Rapportive: An Essential Plugin for Email Contact Management

Rachel Dotson —  February 19, 2012 — Leave a comment

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If email management is something you’re struggling with there are a number of browser plugins that will help you avoid that feeling of email overload.

One such plugin that the team here at Sanebox are very impressed with comes from the crew at Rapportive. This Gmail and Google Apps plugin is a free add-on that works with Firefox, Chrome, Safari and Mailplane.

The clue to the thinking behind how this plugin works lies in the developers name, Rapportive. This email management system is all about developing a rapport with your list of contacts.

This is relationship management built into email. Rapportive succeeds in this aim by showing you detailed information about contacts. You can see what they look like via their social profile image, what their occupations are and where they are based.

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Any other information entered by your contacts will also be displayed. It will also show you a list of recent emails from contacts. Another feature of this lightweight plugin is the ability to view the profiles of other recipients of the same email. To view the details of the other recipients, just hover your mouse over the image and hey presto! This information is displayed in a sidebar when you open your email.

You establish a rapport by mentioning shared interests and start communicating with your contacts personally.

You can develop your network by connecting on Linkedin, Twitter, Facebook and other such media. Rapportive supports adding links from over two hundred platforms ranging from OBoxer to Zerply. Getting things done in networking is far less time-consuming when using this very effective plugin.

Your own profile displays only the information you want to show. This information can be easily edited at any stage including adding and removing accounts.

A noteable feature of this gmail plugin is the ability to turn your gmail into a Twitter client. When this feature is activated you will be able to view Tweets from your list of contacts as well as reply and retweet.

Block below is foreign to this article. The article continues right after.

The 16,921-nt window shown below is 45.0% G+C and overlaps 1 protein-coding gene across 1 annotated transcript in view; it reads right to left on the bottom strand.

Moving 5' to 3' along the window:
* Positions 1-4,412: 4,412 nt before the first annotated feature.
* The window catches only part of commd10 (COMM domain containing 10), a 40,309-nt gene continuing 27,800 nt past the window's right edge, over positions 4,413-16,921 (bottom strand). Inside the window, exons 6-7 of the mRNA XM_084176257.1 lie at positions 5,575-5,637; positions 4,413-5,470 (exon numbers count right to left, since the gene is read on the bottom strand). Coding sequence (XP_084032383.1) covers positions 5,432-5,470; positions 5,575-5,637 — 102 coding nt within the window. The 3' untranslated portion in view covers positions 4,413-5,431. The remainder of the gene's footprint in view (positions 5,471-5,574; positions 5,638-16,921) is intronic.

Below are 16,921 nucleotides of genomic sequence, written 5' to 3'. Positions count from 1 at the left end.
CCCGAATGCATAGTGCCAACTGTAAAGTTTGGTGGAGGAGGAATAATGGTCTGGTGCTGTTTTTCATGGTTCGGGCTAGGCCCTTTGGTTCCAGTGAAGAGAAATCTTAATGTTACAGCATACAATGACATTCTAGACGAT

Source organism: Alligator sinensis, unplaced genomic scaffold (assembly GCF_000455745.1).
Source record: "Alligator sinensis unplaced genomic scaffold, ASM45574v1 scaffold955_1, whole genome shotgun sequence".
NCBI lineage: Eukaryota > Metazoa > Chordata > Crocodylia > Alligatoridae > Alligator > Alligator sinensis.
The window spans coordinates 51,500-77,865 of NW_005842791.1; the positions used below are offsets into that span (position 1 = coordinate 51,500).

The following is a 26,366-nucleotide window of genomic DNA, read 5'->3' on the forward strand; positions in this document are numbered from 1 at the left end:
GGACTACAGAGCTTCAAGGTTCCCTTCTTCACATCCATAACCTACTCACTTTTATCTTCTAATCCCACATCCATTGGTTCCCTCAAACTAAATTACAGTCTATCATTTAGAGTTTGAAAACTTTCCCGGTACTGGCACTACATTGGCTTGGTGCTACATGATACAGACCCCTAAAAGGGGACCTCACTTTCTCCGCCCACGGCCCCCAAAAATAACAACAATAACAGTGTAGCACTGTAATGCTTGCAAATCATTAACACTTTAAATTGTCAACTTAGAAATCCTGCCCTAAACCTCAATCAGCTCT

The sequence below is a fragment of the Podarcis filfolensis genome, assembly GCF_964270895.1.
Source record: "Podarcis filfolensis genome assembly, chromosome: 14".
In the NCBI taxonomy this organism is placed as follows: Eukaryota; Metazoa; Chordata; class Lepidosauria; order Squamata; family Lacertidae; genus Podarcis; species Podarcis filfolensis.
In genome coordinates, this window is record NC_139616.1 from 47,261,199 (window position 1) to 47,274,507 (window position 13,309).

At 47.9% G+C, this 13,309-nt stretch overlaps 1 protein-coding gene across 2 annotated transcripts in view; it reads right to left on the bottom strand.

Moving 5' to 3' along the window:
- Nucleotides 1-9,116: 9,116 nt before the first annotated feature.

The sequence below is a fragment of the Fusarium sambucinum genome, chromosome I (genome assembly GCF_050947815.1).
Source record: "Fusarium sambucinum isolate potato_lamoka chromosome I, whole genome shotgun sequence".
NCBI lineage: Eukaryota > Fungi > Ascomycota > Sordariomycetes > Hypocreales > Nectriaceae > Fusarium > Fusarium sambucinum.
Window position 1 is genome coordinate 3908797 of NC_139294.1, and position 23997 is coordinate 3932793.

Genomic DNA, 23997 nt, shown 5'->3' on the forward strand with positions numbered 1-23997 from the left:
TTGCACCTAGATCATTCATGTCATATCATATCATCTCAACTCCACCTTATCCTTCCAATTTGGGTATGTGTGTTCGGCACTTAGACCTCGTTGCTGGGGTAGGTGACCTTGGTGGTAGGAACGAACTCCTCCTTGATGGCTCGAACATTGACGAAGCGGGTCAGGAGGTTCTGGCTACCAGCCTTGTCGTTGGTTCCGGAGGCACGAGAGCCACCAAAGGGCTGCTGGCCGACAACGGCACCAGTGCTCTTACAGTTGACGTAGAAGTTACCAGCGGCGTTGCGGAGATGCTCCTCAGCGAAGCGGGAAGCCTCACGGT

If you use different email addresses Rapportive will easily deal with them, either individually or collectively. Hover your mouse over the menu at the top of your Gmail and click on “Claim your email addresses”. Rapportive will then validate the addresses. You are then provided with the option of combining your profile for all addresses or editing the profiles individually.

There is no information overload when installing or uninstalling rapportive. Installation is a breeze. Search for the proper extension for your browser e.g. “Rapportive extension for Chrome”. To check if the installation went smoothly just open your email account and you should see a narrow Rapportive column to the right of a conversation.

Uninstalling Rapportive is also a simple task. To uninstall in Chrome just click on the “spanner/wrench” symbol next to the address bar, then click on “Tools”, then “Extensions”. Then click on the uninstall Rapportive option. The uninstall process is similar for other browsers. The option to disable the pluign rather that uninstalling it is also provided.

For many users of Gmail, privacy is an issue. This email plugin does not use your password as it uses Gmail’s OpenID system. Google provides Rapportive with a token containing details such as your name and preferred language. Rapportive does not see your password.

You won’t experience inbox zero but you will certainly be making better use of your email contacts. If you are looking for an “all in one” type system to manage your social contacts this method of email management might be what you need.

Fans of the organizational method of “Getting Things Done” by productivity consultant Dave Allen will love this tool. With this plugin you do not need to remember all those contact details you just need to GTD. Email overload might actually become useful.

Rachel Dotson

Posts

Michigander turned Angeleno. Teach For America alum turned startup marketer. I spend my days at SaneBox, saving the world from email woes one interruption at a time.

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